8 things I dislike about living in Lithuania 4

dislike about living in lithuania

Living in Lithuania has been great, and one of the most rewarding experiences I’ve ever had, that said though, and I know this may be hard for some of you to believe. There are certain things you are going to dislike about living in Lithuania if you do decide to live here.

First things first I’m not European so maybe I’m just not use to certain things. All places have problems for sure, it doesn’t matter where you live but these are the few that got on my nerves this past year, also this is a follow up post to my 8 things I loved about living in Lithuania, I’ve tried to be as open and honest yet also tried to keep it fun. :D

So here they are the things I dislike about living in Lithuania.


Any day of the week 9 pm or after stop passed an IKI or MAXIMA (grocery stores) 9 times out of 10 it will be full of homeless people buying alcohol. It makes me feel sad to see them doing this, that said though they normally tend to keep to themselves and I’ve never seen any of them other than in the grocery stores? Weird!

Grumpy People

I love Lithuania, and I try my best to promote it but I’m going to have to say, generally speaking Lithuania is swarming with miserable people. I’ve spoken to tourists, foreigners living here and locals alike most agree. Lithuanians tend to be a little “grumpy” is it lack of sun? Or just the way things are? Do people just look that way (angry)? Seems like shoving your way past people is the norm? My gran always used to say “that the further north you go in Scotland, the quieter people are. They take longer to forge friendships, but when they do those ties run deep.” I think this is true for Lithuanians, It’s just the way things work here, and once you talk to people, you will find that they are easy going, super friendly and incredibly nice, but it does get me down from time to time.

Bureaucracy. (State Institutions)

In Lithuania, it seems that everything is inconvenient and difficult. Nothing is streamlined or designed with the customer’s convenience in mind, when you live here you need to have a high tolerance for astounding levels of unnecessary and redundant bureaucracy. Hopefully with time this will change. :)

Dark winter days

I love the snow we all know that but the cold part I can live without. :D Winter means 4pm its pitch dark and its freezing cold. Cold weather seems to make everything worse. My hands were constantly cold my feet wanted to fall off -25 isn’t fun trust me. :D

Buying groceries

Paying for groceries in Lithuania is hands down is the most intense and stressful experiences you will ever have! The moment it’s your turn be prepared… Seriously, once the cashier begins scanning your groceries, you have only a limited amount of time before she calls out your total and gives you that evil glare. There usually isn’t any room at the end after your groceries are rung up, so if you don’t bag up your stuff or get it back into your basket you’re out of luck. The cashiers move faster than you can even blink. To make matters worse the people behind you will be either glaring at you or pushing you down the line to hurry up. :D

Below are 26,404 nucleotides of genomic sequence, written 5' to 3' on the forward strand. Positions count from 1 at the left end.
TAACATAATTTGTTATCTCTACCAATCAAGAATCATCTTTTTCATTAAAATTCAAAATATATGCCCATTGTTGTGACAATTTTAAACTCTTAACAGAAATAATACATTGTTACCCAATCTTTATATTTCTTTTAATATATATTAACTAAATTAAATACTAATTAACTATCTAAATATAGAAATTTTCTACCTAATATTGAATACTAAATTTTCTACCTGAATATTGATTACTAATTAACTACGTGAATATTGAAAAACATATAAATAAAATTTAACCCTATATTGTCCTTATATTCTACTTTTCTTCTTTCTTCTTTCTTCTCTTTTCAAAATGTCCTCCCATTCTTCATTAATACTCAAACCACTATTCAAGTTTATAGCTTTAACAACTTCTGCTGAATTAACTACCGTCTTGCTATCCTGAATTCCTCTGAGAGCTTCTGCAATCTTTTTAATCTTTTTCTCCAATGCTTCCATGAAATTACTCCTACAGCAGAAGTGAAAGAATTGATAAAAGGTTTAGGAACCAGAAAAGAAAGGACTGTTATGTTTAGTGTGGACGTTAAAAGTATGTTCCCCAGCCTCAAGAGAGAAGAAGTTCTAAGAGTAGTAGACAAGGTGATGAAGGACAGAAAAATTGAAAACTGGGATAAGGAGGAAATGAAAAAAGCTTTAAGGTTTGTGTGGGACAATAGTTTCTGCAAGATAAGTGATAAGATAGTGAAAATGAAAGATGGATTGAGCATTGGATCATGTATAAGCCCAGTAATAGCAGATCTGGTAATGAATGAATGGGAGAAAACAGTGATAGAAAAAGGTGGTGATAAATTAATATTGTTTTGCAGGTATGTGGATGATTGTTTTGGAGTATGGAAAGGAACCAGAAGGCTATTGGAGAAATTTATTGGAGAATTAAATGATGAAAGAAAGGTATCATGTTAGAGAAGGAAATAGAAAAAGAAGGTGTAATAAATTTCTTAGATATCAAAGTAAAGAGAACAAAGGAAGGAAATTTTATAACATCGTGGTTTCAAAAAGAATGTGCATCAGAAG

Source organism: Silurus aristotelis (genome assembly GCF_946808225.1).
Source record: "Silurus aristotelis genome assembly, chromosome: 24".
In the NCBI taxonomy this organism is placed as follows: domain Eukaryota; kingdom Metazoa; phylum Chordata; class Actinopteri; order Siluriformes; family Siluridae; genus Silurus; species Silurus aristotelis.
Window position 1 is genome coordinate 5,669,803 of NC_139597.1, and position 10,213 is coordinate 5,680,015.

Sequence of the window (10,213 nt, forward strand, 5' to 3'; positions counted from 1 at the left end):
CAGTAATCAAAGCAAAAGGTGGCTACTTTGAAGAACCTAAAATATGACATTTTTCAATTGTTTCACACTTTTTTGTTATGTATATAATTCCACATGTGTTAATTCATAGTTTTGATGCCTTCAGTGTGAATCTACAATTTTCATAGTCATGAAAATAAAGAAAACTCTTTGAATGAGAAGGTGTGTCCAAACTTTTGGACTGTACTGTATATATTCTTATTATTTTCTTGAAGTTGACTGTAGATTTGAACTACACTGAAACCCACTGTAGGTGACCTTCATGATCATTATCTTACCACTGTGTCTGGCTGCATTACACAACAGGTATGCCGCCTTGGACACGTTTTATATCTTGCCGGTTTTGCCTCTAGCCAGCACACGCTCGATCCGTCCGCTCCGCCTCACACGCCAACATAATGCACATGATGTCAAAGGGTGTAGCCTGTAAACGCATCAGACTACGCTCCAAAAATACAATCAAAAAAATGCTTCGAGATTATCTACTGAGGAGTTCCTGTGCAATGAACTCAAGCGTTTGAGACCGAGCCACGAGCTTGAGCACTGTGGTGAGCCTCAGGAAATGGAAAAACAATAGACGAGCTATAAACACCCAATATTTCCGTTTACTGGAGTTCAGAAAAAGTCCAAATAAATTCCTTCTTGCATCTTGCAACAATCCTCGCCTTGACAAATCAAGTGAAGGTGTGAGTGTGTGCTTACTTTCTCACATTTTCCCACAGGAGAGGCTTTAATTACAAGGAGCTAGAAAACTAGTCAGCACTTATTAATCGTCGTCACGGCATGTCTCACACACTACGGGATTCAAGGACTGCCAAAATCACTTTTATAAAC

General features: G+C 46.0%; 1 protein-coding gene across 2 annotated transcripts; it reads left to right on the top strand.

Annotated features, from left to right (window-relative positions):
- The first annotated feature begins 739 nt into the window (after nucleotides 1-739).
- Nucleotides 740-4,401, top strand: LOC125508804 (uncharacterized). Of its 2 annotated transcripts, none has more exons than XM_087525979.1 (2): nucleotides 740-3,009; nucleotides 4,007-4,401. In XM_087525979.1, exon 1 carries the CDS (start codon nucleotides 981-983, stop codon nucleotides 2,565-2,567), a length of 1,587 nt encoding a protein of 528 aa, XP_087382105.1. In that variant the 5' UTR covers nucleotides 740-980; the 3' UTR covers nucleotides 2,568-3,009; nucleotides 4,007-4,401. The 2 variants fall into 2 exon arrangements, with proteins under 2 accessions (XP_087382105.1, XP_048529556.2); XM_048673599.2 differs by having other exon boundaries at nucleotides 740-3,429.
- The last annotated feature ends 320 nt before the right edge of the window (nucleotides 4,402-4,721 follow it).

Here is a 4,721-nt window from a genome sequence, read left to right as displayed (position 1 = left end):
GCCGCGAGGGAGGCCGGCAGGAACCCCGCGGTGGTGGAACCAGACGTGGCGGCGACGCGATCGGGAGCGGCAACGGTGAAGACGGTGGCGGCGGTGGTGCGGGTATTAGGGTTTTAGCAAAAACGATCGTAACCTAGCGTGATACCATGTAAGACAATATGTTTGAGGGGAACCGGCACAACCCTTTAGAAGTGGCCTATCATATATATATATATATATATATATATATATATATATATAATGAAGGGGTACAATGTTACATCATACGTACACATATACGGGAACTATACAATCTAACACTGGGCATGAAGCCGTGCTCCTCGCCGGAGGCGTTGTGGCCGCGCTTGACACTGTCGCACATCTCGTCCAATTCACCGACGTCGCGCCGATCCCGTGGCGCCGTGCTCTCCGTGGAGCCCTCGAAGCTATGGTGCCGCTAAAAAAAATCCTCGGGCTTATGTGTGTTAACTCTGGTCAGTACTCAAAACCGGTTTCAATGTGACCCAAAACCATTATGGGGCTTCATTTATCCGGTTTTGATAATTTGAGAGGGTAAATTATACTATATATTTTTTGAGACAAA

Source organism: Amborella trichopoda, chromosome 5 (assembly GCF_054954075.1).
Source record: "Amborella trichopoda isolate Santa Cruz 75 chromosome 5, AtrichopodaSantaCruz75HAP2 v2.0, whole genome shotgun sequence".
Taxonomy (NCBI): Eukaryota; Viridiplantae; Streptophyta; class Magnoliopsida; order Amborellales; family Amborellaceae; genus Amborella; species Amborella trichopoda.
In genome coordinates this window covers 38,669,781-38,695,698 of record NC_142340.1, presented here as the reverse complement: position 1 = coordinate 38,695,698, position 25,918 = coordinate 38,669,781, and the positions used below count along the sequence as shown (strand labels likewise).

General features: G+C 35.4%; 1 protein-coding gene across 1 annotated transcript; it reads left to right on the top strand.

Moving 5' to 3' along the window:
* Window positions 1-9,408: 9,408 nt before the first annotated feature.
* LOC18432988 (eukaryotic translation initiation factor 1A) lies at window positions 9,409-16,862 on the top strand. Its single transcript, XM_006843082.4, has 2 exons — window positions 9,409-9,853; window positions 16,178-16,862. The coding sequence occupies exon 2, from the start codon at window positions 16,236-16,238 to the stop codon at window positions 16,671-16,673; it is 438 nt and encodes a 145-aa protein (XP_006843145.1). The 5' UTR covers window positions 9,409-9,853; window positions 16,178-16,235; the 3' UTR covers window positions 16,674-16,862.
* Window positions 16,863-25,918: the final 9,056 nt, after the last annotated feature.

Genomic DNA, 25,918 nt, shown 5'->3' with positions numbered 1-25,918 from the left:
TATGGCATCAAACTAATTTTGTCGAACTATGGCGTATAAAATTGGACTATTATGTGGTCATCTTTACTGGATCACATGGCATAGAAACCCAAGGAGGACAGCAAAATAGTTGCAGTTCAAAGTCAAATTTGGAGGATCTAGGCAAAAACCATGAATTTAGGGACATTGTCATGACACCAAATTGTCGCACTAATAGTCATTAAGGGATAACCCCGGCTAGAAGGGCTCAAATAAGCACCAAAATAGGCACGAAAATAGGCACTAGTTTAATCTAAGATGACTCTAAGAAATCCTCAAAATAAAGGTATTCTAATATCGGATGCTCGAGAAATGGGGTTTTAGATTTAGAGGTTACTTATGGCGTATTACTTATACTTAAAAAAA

Tolerance and Cultural awareness

“Tim where are you from?” “South Africa” “Why aren’t you black?” This is how it is here. Being a “white guy” from South Africa just doesn’t make sense. Coming from South Africa seeing the effects racism has on people leaves me with zero tolerance for any form of racism. Sadly I’ve seen a fair few incidents of prejudice and discrimination toward others of different cultures, religions and ethnicity’s. Yes, it’s only a handful of incidents, but to me I have no time for it. :(

Class & Snobbery

The class system is alive and well in Lithuania, if you are rich you are better than everyone and if you are poor you are looked down on. This is the same in most countries but I see the divide more here.

Lining up

People (močiutės mostly) just don’t understand how “lining up” is supposed to work. It is perfectly acceptable to push right in front of you in any line, at the doctors, on a plane, at the store, at the bank doesn’t matter! Why is it always močiutės? :D


My English got worse

No seriously, My Lithuanian got better but my English definitely got worse. I find myself having to speak, what I’m going to call “different English” somethings I say in English people just don’t understand, I find myself having to speak simpler and repeat myself a lot. That said it sure is a laugh trying to get my point across in Lithuanian so it’s a two sided coin I guess. :D


These are just some of the things that sometimes get under my skin. Obviously these things don’t bother me so much that I actually hate living in Lithuania, you learn to live with them. I just wanted to show you that there will be things that you may not like about Lithuania just as there are things about South Africa and London that I don’t like. The way I see it you either adjust and move on or they become a constant thorn in your side. We learn to adjust, but it is still fun to poke fun at our lives here in Lithuania. :D

Thanks for reading,




  • Annonamice

    In the Iki and Maxima near where I live, they cannot sell alcohol to obviously intoxicated people… I believe there may even be a law about it. You’re so sadly mistaken.

    All in all, this little rant comes across like one from the usual homesick student who misses the parents’…. money.

    • thanks for this comment made my day!! :D:D:D:D:D classic!

  • gin

    Your ‘grumpy people’ point hit home, that’s exactly what I’m like lol, but I’ve also met Lithuanians who were completely opposite!

    • For every grumpy person there is a happy one I guess! :) thanks for the comment